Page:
It’s a good time to be a fan of the Milwaukee Brewers – albeit one with deep, entrenched roots or one of the bandwagon variety, and make no mistake about it, there are plenty of the latter. After outlasting the St. Louis Cardinals and tying for the third best record in all of baseball, the Brewers currently stand a few wins away from an event that hasn’t been witnessed in quite some time: a World Series appearance, a first in almost 30 years. It seems – at least for the time being – that the franchise’s beer stein runneth over.
One offseason removed from dealing the team’s top prospects, General Manager Doug Melvin, who correctly determined that the club’s window of opportunity could be one of short existence, is now facing another difficult situation, one that’s been shadowing the team for the entire season: the potential loss of free-agent-to-be Prince Fielder. After locking up the team’s other superstar, Ryan Braun, how can the Milwaukee Brewers, the epitome of a mid-market team, expect to re-sign its slugging first baseman, who figures to earn a deal in excess of $20 million annually, which, ironically, is about half the amount his father Cecil made during his entire13-year career? They won’t, or better yet, they can’t.
So, how do the Brewers, a team whose 2011 payroll was more than $10 million below the league average, replace Prince Fielder? They don’t – at least not at one position.
The club’s left side of the infield struggled mightily – an understatement of sorts. In 1184 combined plate appearances, Yuniesky Betancourt and Casey McGehee combined to hit .238/.275/.363, and according to fWAR, the wins above replacement version determined by fangraphs.com, the duo was worth less than one win above replacement level, 0.8, actually. See, the Brewers don’t need to replace Prince Fielder’s production at first. No. Instead, they need to match the combined 6.6 WAR total between the three positions. (Spoiler alert: this may sound similar to those who have seen Moneyball, and that’s because it is exactly the same purpose, only with more advanced, up to date metrics; and a method that has been applied countless times as well.)
Yuniesky Betancourt, no matter which metric is used, is a terrible Major League Baseball player. Terrible. Since 2009, Betancourt has hit .252/.277/.381, which, according to Weighted Runs Created Plus (wRC+), is 28-percent less than the league average, third worst in baseball over this time. And according to UZR/150, he’s been the fifth worst defender in baseball (-11.8 runs) too. Clearly, there is no reason to believe that Betancourt, 29, will suddenly morph into a serviceable player, and he, like Fielder, is eligible for free agency this offseason (assuming the club declines his $6 million option).
McGehee, on the other hand, has been a quality ballplayer, solid, not spectacular. From 2009 to 2010, his first two seasons in the bigs, the former waiver wire pickup hit .291/.346/.477 – 18-percent better than the league average – which was ninth among big league third baseman. His glove, like Betancourt’s, has been a major flaw, but at least he hit – until this season anyways. And there are several red flags indicating that this season’s .223/.280/.346 line might not be too far off from what should be expected in 2012.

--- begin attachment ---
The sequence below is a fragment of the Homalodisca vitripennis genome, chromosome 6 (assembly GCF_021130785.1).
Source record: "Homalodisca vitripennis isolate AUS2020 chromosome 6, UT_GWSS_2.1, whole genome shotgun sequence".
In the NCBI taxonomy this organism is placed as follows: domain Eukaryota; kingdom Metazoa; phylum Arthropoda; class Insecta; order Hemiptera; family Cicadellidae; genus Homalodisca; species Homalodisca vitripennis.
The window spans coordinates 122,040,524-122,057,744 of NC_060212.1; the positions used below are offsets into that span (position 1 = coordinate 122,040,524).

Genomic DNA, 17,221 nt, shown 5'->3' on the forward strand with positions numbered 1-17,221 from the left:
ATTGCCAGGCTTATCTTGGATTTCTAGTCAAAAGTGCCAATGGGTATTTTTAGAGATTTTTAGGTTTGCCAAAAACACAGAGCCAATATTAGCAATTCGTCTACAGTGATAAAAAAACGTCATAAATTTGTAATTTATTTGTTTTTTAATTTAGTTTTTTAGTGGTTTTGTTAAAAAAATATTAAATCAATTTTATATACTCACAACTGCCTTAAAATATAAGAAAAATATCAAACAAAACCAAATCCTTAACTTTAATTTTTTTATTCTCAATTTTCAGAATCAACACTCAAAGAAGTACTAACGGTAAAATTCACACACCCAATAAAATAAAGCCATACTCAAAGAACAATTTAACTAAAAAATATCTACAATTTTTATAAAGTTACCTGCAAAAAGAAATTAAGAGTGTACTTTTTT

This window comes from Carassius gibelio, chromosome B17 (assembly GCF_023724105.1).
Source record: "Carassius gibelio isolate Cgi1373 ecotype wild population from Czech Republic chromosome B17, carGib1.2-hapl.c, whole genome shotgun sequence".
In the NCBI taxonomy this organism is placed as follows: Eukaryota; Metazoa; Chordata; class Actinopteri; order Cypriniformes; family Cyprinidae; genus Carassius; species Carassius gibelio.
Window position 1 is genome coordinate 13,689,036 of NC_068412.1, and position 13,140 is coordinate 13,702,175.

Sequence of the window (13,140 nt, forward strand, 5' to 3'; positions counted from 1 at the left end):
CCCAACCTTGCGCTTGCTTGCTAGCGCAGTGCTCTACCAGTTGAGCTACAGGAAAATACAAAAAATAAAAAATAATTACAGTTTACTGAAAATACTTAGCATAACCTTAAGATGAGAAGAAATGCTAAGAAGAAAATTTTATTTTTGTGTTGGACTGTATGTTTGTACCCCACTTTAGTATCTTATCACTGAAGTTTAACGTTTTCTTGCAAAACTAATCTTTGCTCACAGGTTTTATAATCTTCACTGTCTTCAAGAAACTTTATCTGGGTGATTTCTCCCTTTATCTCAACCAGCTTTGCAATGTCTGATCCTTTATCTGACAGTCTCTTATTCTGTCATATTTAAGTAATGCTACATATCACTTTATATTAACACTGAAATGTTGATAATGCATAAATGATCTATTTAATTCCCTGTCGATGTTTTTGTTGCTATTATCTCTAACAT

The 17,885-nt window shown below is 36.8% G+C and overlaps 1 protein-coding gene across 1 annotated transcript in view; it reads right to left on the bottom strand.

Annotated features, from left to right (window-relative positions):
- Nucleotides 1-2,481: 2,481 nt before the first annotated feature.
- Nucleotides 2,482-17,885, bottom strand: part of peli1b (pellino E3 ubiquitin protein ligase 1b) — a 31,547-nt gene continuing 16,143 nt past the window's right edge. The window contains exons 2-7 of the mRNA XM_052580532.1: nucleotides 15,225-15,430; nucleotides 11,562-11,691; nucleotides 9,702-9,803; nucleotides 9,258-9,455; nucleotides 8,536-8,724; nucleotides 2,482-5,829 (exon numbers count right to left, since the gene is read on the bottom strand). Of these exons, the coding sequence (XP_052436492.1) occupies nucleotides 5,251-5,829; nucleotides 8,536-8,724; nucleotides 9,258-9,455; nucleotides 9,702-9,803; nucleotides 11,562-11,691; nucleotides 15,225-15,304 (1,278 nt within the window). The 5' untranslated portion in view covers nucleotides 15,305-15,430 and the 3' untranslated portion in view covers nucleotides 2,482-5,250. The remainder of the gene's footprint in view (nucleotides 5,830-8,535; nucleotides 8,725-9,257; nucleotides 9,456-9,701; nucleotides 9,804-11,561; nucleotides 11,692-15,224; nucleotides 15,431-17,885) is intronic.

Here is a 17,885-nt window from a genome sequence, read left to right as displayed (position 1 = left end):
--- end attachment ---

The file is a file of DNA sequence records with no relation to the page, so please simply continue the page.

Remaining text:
Despite slugging .477 during his first two seasons, McGehee was never actually a power hitter throughout his minor league career. In 698 games spread over six minor league seasons, he slugged .409, and never topped .429, which occurred in his last season in Triple-A. In fact, only once – his 2007 season in Double-A – did McGehee post overall numbers above the league average production; and he was only four-percent better that season. From 2006 to 2008, his minor league Isolated Power (ISO) never topped .148 (the MLB average is usually around .150). And what’s more alarming is the fact that his major league power numbers have started to trend back towards his minor league numbers. Yes, he’s been somewhat unlucky this season – his BABIP is .249 – but other peripheral stats are beginning to fall in line with his minor league numbers. His last three full seasons in the minors his ISO’s were .127, .143 and .133. His first three seasons in the big leagues: .197, .179 and .123. His slugging percentages in the minors during that time: .406, .422 and .429. His slugging percentages in the majors the next three seasons: .499, .464 and .346. That’s two consecutive seasons of decline at the big league level.
So, the question, unlike the answer, is a simple one: Was Casey McGehee’s power spike in 2009 and 2010 a two-season anomaly, or was this season’s outage the anomaly? And his power – or lack thereof – becomes even more pertinent for two reasons: his poor defensive skills and below-average walk rates, which, not coincidentally, happen to be almost identical to his minor league numbers. Basically, without his power Casey McGehee isn’t a starting big league third baseman; it makes him a role player.
So, what is Casey McGehee?
Well, given the fact that he was 26-years-old before he showed any type of power and because it’s declined since his initial breakout season, it’s very likely that he may never meet his 2009 and 2010 power numbers. But! But it’s also very likely that he will rebound next season as well. His real power likely resides somewhere between his 2009-10 numbers and his disappointing 2011, which would be eerily close to what his minor league numbers would indicate as well. How about that! His .249 BABIP this season also gives reason for hope too. Historically, he’s hovered around .300, which is what one would expect (it’s also the league average). Realistically, he will probably hit in the .260/.320/.430 range next season, which would be about 8-percent or so below the league average, and combine that with his subpar defense and the end result will likely be a 1.0 WAR player. Meaning: McGehee is probably headed towards becoming a role player, not a starting third baseman on a contending team looking for substitutes for Prince Fielder’s lost production.
Now what? Exploring possible upgrades.
The Brewers, according to baseballprospectus.com, had a team payroll just north of $84 million in 2011 (not including any mid-season pickups). Along with the $15 million available after Fielder departs, the team also saves a little more than $2 million from Betancourt’s expiring contract and $4.25 million from LaTroy Hawkins’ expiring deal too. That’s roughly $21 million available to shore up the problem areas and re-sign arbitration eligible players Manny Parra, Carlos Gomez, Shaun Marcum, Casey McGehee, Nyjer Morgan, George Kottaras, Kameron Loe and Mitch Stetter. Marcum will likely receive the biggest raise – somewhere in the neighborhood of an additional $3.5 million or so – while the other will likely get modest raises. Conservatively, the team could have about $14 or $15 million to spend among the first base, shortstop and third base positions. And that’s assuming players like Craig Counsell, Sergio Mitre, etc… will resign for approximately the same value if they are brought back.